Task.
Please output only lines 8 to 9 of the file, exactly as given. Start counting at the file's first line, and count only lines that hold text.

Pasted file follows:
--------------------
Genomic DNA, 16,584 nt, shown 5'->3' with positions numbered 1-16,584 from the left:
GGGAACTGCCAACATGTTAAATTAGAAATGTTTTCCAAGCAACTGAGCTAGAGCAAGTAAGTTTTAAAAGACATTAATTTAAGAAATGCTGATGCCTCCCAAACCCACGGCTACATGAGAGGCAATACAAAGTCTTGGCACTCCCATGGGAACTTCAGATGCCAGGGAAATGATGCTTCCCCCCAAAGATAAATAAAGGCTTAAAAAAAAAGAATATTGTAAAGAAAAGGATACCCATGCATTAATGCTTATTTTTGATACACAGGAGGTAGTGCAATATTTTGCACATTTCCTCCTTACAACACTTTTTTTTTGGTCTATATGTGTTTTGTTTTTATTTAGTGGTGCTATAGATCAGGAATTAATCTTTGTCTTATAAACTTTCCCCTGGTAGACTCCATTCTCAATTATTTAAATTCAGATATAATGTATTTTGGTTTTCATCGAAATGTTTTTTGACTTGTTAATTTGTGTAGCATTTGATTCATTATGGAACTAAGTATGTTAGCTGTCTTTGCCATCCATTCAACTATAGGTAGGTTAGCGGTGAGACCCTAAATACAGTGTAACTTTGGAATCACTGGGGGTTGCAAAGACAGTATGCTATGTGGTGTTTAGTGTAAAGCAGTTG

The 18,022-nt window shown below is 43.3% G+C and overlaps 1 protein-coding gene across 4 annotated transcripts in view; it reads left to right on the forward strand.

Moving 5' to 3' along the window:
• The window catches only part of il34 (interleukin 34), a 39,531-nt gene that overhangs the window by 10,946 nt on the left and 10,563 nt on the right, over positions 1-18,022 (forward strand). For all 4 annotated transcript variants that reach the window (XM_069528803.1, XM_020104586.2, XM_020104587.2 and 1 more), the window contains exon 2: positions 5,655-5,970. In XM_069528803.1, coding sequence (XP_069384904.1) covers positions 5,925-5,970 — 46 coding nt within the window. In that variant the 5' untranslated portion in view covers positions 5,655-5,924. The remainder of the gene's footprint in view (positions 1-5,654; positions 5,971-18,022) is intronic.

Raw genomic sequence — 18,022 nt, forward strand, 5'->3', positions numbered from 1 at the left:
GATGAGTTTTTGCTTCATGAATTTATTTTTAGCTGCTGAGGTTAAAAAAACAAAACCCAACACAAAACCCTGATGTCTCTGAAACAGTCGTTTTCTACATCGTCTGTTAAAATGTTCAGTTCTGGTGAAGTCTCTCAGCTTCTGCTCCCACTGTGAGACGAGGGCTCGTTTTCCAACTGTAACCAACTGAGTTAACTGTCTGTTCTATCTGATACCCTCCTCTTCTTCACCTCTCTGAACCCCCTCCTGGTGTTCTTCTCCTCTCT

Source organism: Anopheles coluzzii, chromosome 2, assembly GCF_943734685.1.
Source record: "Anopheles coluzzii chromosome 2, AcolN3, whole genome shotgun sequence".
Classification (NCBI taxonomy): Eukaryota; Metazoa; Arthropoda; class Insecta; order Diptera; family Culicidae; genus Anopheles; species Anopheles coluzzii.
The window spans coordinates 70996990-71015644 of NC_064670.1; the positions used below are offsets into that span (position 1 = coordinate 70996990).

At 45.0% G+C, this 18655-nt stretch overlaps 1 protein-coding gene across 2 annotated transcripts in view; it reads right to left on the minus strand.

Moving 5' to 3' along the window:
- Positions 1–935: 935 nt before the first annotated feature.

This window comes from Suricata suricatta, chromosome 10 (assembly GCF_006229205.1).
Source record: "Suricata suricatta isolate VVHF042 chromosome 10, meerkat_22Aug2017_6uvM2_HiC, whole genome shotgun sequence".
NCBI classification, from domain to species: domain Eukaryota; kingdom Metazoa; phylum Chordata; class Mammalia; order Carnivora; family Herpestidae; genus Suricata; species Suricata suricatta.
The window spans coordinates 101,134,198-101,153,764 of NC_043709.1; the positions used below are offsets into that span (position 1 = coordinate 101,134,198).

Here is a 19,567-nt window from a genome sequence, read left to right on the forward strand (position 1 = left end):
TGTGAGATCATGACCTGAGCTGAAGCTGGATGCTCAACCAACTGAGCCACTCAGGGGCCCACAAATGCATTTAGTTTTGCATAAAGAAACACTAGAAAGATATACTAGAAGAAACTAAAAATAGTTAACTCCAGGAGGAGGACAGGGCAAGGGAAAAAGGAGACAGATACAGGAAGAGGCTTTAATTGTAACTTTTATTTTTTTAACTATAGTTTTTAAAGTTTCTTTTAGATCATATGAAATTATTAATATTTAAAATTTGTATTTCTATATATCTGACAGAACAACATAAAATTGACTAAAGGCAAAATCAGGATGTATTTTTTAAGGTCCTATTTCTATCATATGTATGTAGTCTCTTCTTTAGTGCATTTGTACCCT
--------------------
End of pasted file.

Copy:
Source organism: Anopheles coluzzii, chromosome 2, assembly GCF_943734685.1.
Source record: "Anopheles coluzzii chromosome 2, AcolN3, whole genome shotgun sequence".